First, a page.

Obasanjo Promises Deregulation As Fuel Woes Deepen
Nigerian President Olusegun Obasanjo said on February 27th that his government would continue with its controversial plan to deregulate the country’s downstream oil sector, despite strong opposition from labor groups.
Obasanjo indicated that the West African government could no longer afford to subsidize gasoline prices. He said that: “At the moment, the price at which oil is being sold is not the cost price plus profit but artificially suppressed.”
The government has said that fuel subsidies cost the OPEC producer nearly $2 billion a year and that deregulation would end the subsidy and boost private participation in fuel supply and distribution.
Labor groups have threatened strikes if the government pushes ahead with its plan, after the nation had in June been crippled by protests over fuel prices.
Obasanjo has said that deregulating the downstream sector is the solution to ending long-running fuel scarcities, which have forced Nigeria to rely on costly fuel imports.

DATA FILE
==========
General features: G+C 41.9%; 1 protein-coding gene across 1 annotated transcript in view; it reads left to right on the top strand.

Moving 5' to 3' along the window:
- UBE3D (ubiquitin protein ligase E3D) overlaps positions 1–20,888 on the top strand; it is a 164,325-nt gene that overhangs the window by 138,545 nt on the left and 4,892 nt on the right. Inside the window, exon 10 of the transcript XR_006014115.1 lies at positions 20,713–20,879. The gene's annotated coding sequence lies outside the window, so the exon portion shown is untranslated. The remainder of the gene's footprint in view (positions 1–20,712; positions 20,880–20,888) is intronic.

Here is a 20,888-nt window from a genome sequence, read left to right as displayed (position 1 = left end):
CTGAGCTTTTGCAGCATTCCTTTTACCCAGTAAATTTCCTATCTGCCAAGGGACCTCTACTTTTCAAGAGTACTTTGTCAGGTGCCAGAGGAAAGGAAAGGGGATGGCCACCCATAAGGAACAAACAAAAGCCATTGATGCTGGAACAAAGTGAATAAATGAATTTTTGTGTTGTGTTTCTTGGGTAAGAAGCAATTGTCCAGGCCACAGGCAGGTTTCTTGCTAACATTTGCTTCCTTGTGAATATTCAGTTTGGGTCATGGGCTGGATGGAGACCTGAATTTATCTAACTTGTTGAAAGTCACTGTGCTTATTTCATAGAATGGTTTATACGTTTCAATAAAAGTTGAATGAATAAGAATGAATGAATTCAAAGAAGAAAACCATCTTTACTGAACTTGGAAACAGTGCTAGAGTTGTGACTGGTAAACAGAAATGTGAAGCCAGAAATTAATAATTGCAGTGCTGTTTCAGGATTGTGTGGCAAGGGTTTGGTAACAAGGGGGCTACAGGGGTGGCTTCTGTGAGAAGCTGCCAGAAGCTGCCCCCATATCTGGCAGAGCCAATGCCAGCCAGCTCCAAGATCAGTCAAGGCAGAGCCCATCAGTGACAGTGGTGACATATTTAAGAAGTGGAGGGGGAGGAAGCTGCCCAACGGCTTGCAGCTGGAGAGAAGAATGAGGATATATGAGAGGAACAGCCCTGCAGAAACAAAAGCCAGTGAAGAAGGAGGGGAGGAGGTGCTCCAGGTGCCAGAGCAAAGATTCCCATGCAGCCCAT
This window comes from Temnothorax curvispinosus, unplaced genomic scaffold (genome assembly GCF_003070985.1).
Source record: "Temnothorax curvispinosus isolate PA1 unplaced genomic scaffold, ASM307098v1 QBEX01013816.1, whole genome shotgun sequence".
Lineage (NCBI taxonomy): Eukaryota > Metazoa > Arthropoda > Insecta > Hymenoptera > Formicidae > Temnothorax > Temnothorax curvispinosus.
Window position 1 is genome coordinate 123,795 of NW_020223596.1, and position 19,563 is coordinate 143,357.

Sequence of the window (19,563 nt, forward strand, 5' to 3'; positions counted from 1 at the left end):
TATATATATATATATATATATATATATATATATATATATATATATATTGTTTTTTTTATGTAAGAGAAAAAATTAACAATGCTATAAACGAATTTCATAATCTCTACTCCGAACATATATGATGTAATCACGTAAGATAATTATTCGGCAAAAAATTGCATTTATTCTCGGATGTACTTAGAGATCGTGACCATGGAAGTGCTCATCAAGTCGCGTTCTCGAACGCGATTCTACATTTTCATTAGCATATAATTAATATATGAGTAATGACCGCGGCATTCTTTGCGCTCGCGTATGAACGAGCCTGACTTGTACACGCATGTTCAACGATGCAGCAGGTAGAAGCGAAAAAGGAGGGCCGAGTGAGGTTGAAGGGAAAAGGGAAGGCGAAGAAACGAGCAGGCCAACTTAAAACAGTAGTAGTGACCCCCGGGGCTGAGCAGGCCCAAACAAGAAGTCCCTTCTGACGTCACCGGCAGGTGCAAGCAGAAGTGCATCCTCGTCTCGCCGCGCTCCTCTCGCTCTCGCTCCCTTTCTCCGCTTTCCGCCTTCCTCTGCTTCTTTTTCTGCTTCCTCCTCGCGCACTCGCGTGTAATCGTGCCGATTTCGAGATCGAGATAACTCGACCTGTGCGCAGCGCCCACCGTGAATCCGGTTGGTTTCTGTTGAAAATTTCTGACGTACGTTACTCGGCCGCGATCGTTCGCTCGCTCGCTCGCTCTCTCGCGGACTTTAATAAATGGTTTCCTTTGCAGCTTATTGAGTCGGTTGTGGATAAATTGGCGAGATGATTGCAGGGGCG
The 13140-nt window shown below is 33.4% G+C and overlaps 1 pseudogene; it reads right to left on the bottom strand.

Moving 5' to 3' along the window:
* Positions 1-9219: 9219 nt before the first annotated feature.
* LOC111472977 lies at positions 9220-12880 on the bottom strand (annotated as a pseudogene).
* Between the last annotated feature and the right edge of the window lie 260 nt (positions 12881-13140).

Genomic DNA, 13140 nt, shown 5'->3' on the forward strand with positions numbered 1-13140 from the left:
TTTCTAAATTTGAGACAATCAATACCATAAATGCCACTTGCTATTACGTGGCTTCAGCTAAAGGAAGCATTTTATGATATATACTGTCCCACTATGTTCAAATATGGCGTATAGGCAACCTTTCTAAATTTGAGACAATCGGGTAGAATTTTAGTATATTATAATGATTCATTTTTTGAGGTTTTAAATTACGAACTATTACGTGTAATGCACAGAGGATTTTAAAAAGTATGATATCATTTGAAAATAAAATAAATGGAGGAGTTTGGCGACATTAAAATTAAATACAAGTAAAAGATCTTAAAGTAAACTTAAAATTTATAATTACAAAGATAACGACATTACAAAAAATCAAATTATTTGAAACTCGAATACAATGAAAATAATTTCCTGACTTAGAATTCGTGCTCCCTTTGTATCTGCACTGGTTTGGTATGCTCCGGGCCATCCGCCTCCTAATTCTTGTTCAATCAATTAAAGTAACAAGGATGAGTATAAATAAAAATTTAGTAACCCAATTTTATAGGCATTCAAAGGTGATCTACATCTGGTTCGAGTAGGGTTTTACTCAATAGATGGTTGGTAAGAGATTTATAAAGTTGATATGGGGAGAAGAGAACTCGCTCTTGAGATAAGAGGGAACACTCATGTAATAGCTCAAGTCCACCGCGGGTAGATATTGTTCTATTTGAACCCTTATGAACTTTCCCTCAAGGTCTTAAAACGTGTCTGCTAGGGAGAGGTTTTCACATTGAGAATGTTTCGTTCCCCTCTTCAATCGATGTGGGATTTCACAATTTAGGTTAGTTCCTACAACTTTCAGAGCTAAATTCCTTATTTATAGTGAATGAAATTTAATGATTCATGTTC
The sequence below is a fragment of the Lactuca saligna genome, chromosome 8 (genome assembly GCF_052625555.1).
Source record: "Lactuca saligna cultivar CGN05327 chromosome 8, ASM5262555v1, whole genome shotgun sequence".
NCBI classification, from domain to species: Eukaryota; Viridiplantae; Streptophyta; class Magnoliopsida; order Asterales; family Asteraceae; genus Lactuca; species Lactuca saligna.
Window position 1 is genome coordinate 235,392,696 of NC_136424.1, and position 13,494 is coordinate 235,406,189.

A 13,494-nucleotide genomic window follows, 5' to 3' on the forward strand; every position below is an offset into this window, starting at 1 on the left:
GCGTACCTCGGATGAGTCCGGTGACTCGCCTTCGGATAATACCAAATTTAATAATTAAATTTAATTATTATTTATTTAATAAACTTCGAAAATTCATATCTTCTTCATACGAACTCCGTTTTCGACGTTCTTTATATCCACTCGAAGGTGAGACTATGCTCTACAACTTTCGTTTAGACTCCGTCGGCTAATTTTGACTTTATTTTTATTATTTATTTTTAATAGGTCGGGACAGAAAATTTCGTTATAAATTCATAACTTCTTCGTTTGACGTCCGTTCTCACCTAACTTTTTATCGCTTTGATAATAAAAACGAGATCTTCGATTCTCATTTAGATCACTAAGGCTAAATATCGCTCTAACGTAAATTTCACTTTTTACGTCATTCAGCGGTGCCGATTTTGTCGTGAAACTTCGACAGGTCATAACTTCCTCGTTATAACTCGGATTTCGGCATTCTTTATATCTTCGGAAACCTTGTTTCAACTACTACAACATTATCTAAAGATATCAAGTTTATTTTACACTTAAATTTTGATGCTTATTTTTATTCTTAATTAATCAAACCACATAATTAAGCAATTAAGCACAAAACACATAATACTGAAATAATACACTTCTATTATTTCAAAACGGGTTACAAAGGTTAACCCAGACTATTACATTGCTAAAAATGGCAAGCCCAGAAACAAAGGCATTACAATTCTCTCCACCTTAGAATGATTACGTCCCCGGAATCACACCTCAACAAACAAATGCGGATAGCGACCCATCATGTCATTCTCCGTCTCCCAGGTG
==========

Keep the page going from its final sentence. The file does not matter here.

As severe gasoline shortages have entered their sixth week, a two-day parliamentary hearing was launched on February 27th to find a lasting solution to the country’s fuel crisis.
Obasanjo also indicated that the country was in sore need of private investment in its ailing oil refineries, which have been running well below their combined nameplate capacity of 445,000 b/d.
The Nigerian president had promised to privatize the four domestic refineries in the first part of 2001, after an earlier postponement, but this process has now been pushed back by up to a year.
© 2001 Mena Report (www.menareport.com)